We partner with More In Common, an organization dedicated to fighting polarization, to measure general reactions to the content we create about One Small Step. They test our advertising campaigns, our messaging, and the snippets of OSS conversations we create and distribute as short animations with a broad cross-section of Americans to help us improve our work.
They identify the characteristics of our campaigns and content that most inspire and engage Americans and they help us understand which of these qualities have the most potential to shift perceptions of America’s divisions. And, they show us how specific audience segments respond to different messages so we can target the right audiences with the right content.
After polling more than 1,000 research participants, they found that our best performing content feels genuine and unscripted; features authentic, relatable participants who have real chemistry; and showcases conversations focused on human connection rather than political issues. They also discovered that OSS content and messaging convinces most people (more than 60 percent) that it is possible to have meaningful conversations with someone who holds different political beliefs, and that exposure to our best content can increase Americans’ willingness to engage directly with those with different political beliefs by almost 50 percent.
Lastly, we work with Benenson Strategy Group, a leading national pollster, to measure awareness of OSS in Wichita—one of our One Small Step Anchor Communities—as well as shifts in attitudes, beliefs, and behaviors of Wichita residents exposed to OSS. In our most recent poll in late 2022, they surveyed more than 500 Wichitans and found that OSS reached a significant level of awareness in Wichita: an astoundingly high 1 in 5 residents had heard of the program.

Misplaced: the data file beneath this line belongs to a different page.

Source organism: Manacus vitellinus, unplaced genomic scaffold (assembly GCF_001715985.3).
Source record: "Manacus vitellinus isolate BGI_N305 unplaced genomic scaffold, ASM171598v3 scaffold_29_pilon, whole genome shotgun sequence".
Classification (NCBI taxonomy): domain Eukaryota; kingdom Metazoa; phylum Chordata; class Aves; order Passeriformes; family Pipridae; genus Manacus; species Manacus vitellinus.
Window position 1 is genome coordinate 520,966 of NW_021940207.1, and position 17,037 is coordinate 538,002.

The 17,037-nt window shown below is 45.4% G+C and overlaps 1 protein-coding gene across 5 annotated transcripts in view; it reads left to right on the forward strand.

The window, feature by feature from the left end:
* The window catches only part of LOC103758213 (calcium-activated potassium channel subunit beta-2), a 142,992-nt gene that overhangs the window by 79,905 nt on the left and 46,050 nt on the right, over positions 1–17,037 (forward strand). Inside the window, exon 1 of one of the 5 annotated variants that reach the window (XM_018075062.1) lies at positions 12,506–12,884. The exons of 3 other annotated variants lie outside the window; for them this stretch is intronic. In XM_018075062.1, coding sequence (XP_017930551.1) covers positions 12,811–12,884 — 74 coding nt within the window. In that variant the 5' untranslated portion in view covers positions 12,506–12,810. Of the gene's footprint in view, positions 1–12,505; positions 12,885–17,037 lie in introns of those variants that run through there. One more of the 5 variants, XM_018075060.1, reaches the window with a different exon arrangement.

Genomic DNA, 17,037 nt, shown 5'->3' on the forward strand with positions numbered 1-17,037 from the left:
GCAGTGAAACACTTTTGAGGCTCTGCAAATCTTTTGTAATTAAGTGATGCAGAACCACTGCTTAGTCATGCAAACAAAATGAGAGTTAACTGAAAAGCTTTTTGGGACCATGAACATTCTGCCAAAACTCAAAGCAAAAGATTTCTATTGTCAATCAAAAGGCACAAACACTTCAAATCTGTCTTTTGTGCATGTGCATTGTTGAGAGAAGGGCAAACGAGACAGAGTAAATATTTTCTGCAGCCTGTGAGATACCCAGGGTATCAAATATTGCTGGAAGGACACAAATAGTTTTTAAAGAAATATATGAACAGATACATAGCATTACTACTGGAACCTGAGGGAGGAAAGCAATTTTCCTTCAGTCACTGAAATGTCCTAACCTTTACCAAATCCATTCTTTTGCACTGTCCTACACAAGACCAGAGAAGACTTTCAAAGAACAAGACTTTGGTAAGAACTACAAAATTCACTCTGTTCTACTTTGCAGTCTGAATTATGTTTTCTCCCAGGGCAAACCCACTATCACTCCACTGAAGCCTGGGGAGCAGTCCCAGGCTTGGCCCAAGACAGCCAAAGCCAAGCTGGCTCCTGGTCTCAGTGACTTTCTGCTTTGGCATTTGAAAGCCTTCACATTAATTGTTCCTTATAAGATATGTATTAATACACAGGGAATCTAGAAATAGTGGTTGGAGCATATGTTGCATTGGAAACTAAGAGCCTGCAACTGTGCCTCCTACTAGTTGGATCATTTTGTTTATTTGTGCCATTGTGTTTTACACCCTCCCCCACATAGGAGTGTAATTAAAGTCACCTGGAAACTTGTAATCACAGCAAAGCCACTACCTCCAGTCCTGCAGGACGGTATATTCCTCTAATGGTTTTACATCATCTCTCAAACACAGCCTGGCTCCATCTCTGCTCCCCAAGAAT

Wichitans who are aware of OSS (who participated in a conversation, saw an ad, or experienced our content) are more hopeful that civil communication across the political divide is possible than those who are unaware. Wichitans who are aware of OSS report less division locally and nationally, compared to those who aren’t aware, and they are also significantly more likely to respect—and feel respected by—those with whom they disagree politically.
Each of these ongoing research studies helps us—along with our funders and the bridge-building field—understand how to make our work more effective. The bottom line? Exposure to OSS, whether someone participates in a conversation or not, shifts Americans’ beliefs and behaviors and puts us on a path to normalizing cross-partisan conversation and gives us hope for a better future. Stay tuned for more on this front soon!
Curiosity Leads to Finding Commonalities and a Neighbor